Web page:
In an attempt to greatly expand the diversity of participants in research into precision medicine and other areas, the National Institutes of Health has launched a 10-year plan to collect the biological, health and environmental information of at least 1 million Americans, particularly people of color.
Against a historical backdrop of medical research that often focused on white males, the "All of Us" campaign seeks to recruit a geographically, demographically and medically diverse population.
"Participants will reflect the rich diversity of the United States," said Dr. Dara Richardson-Heron, the effort's chief engagement officer.
Such a plan would have been a "pipe dream" 15 years ago, according to NIH Director Dr. Francis Collins.
"If this sounds ambitious, that’s because it is," he said. "All of Us is among the most ambitious research efforts that our nation has ever undertaken."
The data project doesn’t take aim at one particular disease, but is to be a repository for information that will develop precision medicine for more Americans. Collins said medicine needs to move beyond using the same treatments for everyone with a particular condition.
"One size fits all is far from an optimal strategy," he said.
The project’s data will be open to researchers across the country looking to recruit people to specific health studies that might benefit them.
José Callejas is one of 27,000 people across the country who joined the project as part of its beta test group. He has since been trying to recruit his mostly Latino coworkers in the L.A. County Beaches and Harbors department.
"I think that I can make some difference by asking them to get involved in this," said Callejas.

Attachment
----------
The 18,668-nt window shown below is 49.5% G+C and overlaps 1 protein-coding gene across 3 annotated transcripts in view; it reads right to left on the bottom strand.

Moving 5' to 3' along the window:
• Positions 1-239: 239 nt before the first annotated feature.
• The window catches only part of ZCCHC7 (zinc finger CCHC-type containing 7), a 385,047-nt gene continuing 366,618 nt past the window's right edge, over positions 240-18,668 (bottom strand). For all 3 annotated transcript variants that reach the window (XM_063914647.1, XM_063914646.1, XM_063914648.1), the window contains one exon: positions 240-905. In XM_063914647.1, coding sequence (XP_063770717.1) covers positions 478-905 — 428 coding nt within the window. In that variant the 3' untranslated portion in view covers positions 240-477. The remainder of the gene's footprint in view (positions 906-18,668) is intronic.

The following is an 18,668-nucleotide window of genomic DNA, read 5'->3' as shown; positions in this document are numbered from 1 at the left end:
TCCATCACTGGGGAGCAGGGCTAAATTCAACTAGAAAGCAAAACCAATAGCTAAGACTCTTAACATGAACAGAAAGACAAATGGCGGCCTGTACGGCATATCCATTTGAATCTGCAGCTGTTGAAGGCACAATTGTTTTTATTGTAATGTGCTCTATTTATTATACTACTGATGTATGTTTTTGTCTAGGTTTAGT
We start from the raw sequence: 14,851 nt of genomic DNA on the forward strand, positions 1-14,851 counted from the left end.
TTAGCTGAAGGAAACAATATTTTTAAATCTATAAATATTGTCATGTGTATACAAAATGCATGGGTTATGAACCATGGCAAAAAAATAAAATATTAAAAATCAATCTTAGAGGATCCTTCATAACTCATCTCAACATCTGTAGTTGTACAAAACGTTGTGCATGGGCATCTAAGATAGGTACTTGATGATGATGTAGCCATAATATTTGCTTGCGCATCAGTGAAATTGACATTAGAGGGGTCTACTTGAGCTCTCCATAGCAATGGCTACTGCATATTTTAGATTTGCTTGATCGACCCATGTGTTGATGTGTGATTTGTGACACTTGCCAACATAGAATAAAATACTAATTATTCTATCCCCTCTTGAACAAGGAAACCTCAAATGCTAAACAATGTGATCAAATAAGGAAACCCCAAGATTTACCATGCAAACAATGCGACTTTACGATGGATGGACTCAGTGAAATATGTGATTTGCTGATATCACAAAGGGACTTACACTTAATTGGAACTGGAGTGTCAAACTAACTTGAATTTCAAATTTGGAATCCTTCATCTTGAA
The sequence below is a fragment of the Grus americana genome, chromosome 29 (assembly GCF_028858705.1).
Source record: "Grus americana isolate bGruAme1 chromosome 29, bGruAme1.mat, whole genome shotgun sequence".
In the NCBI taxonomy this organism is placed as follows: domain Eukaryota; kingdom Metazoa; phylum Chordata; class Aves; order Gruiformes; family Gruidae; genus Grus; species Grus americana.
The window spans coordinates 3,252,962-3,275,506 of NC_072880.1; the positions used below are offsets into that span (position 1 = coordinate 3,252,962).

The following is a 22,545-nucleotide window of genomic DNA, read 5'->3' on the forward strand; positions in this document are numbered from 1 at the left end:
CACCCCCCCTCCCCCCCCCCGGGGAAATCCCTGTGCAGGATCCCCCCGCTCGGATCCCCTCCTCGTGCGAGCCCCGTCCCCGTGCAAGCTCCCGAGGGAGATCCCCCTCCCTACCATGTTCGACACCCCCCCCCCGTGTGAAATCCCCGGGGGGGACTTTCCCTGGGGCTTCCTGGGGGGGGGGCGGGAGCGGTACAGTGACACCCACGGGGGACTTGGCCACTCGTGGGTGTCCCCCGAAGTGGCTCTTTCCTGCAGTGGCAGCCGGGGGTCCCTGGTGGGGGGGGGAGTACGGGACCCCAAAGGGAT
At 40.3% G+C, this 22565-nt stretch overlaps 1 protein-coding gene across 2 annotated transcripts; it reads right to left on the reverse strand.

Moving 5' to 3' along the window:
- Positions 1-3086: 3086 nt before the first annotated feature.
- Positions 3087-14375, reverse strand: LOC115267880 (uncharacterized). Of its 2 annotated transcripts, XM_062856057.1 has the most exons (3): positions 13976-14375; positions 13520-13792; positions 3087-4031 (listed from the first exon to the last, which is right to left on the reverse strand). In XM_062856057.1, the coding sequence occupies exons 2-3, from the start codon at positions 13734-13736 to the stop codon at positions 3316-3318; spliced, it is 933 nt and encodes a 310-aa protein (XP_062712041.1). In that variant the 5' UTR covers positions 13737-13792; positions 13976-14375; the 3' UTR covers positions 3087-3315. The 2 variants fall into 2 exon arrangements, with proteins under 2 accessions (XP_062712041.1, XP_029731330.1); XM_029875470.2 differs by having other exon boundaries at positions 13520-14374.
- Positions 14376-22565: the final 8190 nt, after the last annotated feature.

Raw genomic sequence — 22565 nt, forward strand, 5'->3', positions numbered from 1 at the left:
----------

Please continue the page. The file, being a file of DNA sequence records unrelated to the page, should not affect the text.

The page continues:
He said he wanted to be a part of the future of innovation treatment, especially since his wife has been through radiation and chemotherapy for breast cancer.
The All of Us campaign will work with community organizations and clinics to reach out to potential participants.
USC's Keck School of Medicine is a key local player in the effort, and it's well positioned to conduct outreach to diverse communities, said preventive medicine researcher Dr. Daniella Meeker. Lessons USC has learned from outreach projects in diverse L.A. communities will help the rest of the country, she said.
There are cultural barriers to attracting research volunteers from non-white communities.
Abusive research efforts have targeted communities of color, like the Tuskegee syphilis study that tracked the progression of untreated syphilis from the 1930s to the early 1970s in subjects who believed they were receiving treatment.
"In some cases, research transgressions of the past have made many people skeptical about and even hesitant to take part in research, and with good reason," said Richardson-Heron.
That’s why outreach is important on this project, she explained in a call with reporters.
"We certainly cannot allow errors of the past to prevent people from benefiting from what we know will be future biomedical advances," said Richardson-Heron.